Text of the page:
Long-Term Incidence of A-Fib Increased in Women With Breast Cancer
Women younger than 60 years have increased short-term, longer-term risk
THURSDAY, Jan. 31, 2019 (HealthDay News) -- Women with breast cancer have an increased long-term incidence of atrial fibrillation (AF), according to a study published online Jan. 28 in Heart Rhythm.
Maria D'Souza, M.D., from Copenhagen University Hospital Herlev-Gentofte in Denmark, and colleagues estimated the long-term incidence of AF in patients with breast cancer identified from 1998 to 2015 using nationwide registries. A total of 74,155 female patients with breast cancer were matched with 222,465 patients from the background population by age and sex.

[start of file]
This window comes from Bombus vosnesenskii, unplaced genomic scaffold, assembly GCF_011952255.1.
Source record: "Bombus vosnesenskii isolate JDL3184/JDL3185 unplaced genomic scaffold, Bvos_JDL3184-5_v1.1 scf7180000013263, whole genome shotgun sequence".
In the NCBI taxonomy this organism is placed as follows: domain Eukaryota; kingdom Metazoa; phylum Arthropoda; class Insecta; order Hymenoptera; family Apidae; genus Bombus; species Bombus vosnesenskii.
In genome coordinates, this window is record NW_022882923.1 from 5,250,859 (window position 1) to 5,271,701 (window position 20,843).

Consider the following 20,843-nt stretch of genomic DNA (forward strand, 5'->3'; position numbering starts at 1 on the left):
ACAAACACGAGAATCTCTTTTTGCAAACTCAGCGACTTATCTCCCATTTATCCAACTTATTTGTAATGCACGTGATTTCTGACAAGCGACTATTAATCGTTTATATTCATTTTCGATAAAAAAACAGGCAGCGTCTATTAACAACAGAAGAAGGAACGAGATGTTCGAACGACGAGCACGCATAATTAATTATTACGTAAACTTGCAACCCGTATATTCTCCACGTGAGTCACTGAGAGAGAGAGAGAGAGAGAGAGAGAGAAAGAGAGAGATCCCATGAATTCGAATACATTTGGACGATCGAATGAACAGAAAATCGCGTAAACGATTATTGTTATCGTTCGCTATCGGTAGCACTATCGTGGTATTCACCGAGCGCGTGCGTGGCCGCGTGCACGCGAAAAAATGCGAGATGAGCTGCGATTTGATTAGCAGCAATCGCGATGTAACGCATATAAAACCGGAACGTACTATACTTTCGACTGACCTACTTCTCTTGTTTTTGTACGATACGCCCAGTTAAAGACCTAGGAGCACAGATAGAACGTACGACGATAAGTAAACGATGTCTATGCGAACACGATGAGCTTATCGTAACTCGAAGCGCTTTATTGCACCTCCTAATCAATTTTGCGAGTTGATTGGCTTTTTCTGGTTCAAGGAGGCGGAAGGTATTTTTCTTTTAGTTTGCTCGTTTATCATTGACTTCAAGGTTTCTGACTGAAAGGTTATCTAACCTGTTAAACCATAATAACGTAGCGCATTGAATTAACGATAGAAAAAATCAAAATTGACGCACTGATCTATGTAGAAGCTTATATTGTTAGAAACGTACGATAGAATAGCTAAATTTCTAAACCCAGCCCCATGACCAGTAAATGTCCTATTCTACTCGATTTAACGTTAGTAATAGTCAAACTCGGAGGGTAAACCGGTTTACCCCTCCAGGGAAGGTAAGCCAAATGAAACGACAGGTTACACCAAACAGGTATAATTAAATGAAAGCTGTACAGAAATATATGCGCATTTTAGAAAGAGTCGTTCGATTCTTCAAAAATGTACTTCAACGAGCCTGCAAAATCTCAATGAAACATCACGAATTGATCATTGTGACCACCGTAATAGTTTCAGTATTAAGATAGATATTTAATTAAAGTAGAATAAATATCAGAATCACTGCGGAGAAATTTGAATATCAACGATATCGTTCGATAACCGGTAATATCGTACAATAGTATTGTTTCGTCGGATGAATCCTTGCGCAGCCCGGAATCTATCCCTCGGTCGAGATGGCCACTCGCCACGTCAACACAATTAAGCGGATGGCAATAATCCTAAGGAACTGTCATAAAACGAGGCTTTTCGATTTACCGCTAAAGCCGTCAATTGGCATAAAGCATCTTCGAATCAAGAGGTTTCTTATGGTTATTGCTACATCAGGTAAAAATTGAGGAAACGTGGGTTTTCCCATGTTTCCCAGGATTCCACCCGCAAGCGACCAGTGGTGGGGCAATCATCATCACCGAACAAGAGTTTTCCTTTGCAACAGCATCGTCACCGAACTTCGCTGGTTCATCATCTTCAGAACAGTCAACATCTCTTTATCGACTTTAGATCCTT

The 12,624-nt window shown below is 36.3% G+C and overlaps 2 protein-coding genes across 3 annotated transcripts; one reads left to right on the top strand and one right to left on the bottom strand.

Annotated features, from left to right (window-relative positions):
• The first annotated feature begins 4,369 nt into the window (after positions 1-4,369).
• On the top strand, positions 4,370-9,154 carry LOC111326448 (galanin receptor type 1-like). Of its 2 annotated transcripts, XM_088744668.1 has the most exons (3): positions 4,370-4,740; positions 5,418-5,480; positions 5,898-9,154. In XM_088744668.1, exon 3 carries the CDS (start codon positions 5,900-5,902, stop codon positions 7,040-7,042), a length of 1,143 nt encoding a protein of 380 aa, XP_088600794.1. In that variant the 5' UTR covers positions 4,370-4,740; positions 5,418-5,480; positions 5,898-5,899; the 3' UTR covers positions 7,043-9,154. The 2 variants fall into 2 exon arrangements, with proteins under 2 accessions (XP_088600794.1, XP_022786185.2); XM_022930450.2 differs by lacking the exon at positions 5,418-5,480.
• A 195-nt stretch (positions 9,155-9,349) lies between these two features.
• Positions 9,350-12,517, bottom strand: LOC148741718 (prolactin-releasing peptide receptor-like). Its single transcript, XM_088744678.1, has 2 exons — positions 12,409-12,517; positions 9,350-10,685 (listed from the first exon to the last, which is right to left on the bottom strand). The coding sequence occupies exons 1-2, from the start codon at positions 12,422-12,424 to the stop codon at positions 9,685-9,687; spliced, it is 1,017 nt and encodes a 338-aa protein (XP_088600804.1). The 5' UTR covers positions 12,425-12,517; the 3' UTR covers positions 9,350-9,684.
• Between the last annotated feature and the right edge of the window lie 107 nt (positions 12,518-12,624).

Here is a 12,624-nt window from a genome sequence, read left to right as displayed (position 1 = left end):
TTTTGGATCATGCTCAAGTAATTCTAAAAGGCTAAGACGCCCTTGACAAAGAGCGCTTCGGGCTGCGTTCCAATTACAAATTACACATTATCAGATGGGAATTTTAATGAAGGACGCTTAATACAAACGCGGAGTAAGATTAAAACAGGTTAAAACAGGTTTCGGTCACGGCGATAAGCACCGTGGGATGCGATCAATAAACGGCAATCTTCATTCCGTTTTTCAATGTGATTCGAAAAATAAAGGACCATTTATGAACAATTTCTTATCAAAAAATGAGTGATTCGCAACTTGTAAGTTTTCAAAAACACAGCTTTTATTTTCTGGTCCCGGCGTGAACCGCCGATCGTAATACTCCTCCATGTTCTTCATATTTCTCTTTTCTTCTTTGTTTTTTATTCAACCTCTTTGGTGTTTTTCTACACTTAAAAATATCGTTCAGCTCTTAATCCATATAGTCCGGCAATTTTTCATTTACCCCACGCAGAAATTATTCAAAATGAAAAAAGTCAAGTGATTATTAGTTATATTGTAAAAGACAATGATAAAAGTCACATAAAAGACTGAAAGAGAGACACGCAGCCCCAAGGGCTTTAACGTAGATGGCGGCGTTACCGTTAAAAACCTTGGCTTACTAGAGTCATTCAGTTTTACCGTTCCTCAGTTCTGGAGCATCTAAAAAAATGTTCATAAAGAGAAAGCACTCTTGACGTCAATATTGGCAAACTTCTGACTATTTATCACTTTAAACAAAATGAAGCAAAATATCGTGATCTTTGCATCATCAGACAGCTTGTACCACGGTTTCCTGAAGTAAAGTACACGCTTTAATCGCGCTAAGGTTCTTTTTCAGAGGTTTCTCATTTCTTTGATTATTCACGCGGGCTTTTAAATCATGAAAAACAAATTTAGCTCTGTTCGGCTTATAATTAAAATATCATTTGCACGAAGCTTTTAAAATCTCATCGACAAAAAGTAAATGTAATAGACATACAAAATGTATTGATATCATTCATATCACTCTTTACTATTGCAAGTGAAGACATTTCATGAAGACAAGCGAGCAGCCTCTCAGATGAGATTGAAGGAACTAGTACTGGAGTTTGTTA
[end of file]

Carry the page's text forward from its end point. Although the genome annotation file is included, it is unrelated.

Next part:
The researchers observed a correlation for breast cancer with incident AF; the correlation varied between age groups and follow-up time periods. Breast cancer was associated with an increased incidence of AF during the first six months and from six months to three years for patients younger than 60 years (hazard ratios, 2.1 [95 percent confidence interval, 1.25 to 3.44] and 1.8 [95 percent confidence interval, 1.38 to 2.35], respectively). Breast cancer was not associated with an increased incidence of AF during the first six months but was associated with an increased incidence from six months to three years for patients older than 60 years (hazard ratios, 1.13 [95 percent confidence interval, 0.95 to 1.34] and 1.14 [95 percent confidence interval, 1.05 to 1.25], respectively).
"Our findings should encourage doctors to focus on the risk of AF in patients with recent breast cancer in order to diagnose and treat as early as possible," D'Souza said in a statement.
Several authors disclosed financial ties to the pharmaceutical and medical device industries.